They say that great work rises to the top, but in my decades of experience with videogames, I know this isn’t always the case.  There are thousands of brilliant games out there that nobody ever notices, just like there are thousands of brilliant stories out there that nobody has ever read.

My career as a writer has to start here.  Shouting into the noise and trying to catch the ear of enough people where my work can start to rise.  I’m going to have to shout again and again, whether I am comfortable doing so or not.  So here we go:  VOTE FOR MY WORK!


Veiled Alliances Release Day



A little bit of studio-pluggery here.  As you may or may not know, I am the CEO of Bushi-go, a mobile game startup.  For some time now, we’ve been plugging away on building a mobile app based around “Veiled Alliances”, Kevin J. Anderson’s prequel novella to his bestselling “Saga of the Seven Suns” novels.

This first release is a little more app than game right now for a couple of reasons.  Bestselling books don’t always translate into bestselling games.  Now, historically you’re looking at really big games.  Stuff like LOTR online was what everyone envisioned when you tried to make a book into a game.  They focused on the world-building, it focused on BIG BUDGETS and BIG GAMES.  We think we have a solution that will give the readers the kind of re-imaginings they will love.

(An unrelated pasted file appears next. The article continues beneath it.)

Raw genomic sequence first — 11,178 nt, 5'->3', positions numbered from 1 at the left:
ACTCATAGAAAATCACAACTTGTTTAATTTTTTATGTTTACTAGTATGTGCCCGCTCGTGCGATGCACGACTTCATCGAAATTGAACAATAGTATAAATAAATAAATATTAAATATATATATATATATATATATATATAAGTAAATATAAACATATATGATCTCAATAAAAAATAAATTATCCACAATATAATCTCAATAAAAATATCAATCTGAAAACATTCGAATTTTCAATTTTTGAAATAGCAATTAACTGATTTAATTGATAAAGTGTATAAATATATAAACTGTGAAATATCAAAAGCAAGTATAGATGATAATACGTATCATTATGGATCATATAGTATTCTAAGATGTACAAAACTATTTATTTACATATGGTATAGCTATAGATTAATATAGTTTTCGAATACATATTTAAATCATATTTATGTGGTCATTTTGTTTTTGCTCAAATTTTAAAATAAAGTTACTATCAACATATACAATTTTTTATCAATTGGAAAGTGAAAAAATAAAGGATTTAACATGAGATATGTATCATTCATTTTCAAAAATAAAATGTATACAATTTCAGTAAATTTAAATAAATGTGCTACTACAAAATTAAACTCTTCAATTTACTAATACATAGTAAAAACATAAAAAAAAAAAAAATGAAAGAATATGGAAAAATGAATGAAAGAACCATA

But just because you like a book doesn’t mean you’re going to change your entertainment preferences and suddenly become a gamer.  If you loved “Wheel of Time”, no matter how much you loved it, you’re probably not going to go out and drop the cash on a new XBoxOne just so you can play in that world (heck, you could probably buy a full set of those books in a hardcover archival format for the same price).

So Bushi-go decided to try something different.  We went small.  Tight focus, stay close to the book, make the product truly accessible to almost every fan. When the game-play comes in later it’s going to be slower, more thinky, not completely twitchy and shooty (but there may be some of that too). We built this app using the leading edge magic of the Unreal Engine, then took that and modified it so that the app can run on almost every mobile device we could test it against, across all platforms.  If you have a mobile phone, you can enjoy our app.

Because we get it, if you’re a reader, that’s your thing.  You might watch a TV show based on your favorite books (Bones, Game of Thrones) but games require a bigger commitment, both time and money-wise.


The “Veiled Alliances” App drops tomorrow.  Head to http://bushi-go.com/games/veiled-alliances and we’ll send you a direct email link when it’s live.  Tomorrow should be Android first (GooglePlay and Amazon) followed by Apple (phone and tablets) and WindowsPhone.

This first release is small, pretty and free.  Because we want to see how many of you like this format.  IF the download numbers look good, if we’ve chosen wisely, then we can move on to making the rest.